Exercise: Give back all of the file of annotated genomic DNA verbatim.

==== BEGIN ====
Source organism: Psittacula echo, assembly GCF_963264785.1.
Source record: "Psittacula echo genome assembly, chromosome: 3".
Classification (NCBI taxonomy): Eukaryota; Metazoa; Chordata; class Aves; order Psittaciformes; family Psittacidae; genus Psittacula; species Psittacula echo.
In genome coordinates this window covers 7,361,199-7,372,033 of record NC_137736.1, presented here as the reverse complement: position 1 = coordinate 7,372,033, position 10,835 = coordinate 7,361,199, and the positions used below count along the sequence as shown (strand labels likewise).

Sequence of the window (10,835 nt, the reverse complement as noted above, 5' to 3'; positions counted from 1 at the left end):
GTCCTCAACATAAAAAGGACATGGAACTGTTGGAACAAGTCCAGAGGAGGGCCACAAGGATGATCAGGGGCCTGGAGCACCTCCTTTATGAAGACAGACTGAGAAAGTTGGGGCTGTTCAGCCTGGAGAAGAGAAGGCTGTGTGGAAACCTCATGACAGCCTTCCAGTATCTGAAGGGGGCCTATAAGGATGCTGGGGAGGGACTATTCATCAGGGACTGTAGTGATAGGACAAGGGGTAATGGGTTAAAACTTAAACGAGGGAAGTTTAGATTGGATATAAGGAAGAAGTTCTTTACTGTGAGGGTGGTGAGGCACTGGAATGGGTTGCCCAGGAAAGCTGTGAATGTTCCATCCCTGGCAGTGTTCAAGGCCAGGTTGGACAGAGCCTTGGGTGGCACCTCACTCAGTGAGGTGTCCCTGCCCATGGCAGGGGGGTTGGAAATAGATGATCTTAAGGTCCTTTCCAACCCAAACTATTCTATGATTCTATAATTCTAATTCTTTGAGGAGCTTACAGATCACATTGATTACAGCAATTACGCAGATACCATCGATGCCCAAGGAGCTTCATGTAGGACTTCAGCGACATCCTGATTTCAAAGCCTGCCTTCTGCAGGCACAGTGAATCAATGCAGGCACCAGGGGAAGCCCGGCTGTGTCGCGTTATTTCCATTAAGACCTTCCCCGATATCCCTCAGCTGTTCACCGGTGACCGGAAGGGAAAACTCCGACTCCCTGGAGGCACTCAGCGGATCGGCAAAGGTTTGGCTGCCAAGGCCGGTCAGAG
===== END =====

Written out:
Source organism: Psittacula echo, assembly GCF_963264785.1.
Source record: "Psittacula echo genome assembly, chromosome: 3".
Classification (NCBI taxonomy): Eukaryota; Metazoa; Chordata; class Aves; order Psittaciformes; family Psittacidae; genus Psittacula; species Psittacula echo.
In genome coordinates this window covers 7,361,199-7,372,033 of record NC_137736.1, presented here as the reverse complement: position 1 = coordinate 7,372,033, position 10,835 = coordinate 7,361,199, and the positions used below count along the sequence as shown (strand labels likewise).

Sequence of the window (10,835 nt, the reverse complement as noted above, 5' to 3'; positions counted from 1 at the left end):
GTCCTCAACATAAAAAGGACATGGAACTGTTGGAACAAGTCCAGAGGAGGGCCACAAGGATGATCAGGGGCCTGGAGCACCTCCTTTATGAAGACAGACTGAGAAAGTTGGGGCTGTTCAGCCTGGAGAAGAGAAGGCTGTGTGGAAACCTCATGACAGCCTTCCAGTATCTGAAGGGGGCCTATAAGGATGCTGGGGAGGGACTATTCATCAGGGACTGTAGTGATAGGACAAGGGGTAATGGGTTAAAACTTAAACGAGGGAAGTTTAGATTGGATATAAGGAAGAAGTTCTTTACTGTGAGGGTGGTGAGGCACTGGAATGGGTTGCCCAGGAAAGCTGTGAATGTTCCATCCCTGGCAGTGTTCAAGGCCAGGTTGGACAGAGCCTTGGGTGGCACCTCACTCAGTGAGGTGTCCCTGCCCATGGCAGGGGGGTTGGAAATAGATGATCTTAAGGTCCTTTCCAACCCAAACTATTCTATGATTCTATAATTCTAATTCTTTGAGGAGCTTACAGATCACATTGATTACAGCAATTACGCAGATACCATCGATGCCCAAGGAGCTTCATGTAGGACTTCAGCGACATCCTGATTTCAAAGCCTGCCTTCTGCAGGCACAGTGAATCAATGCAGGCACCAGGGGAAGCCCGGCTGTGTCGCGTTATTTCCATTAAGACCTTCCCCGATATCCCTCAGCTGTTCACCGGTGACCGGAAGGGAAAACTCCGACTCCCTGGAGGCACTCAGCGGATCGGCAAAGGTTTGGCTGCCAAGGCCGGTCAGAG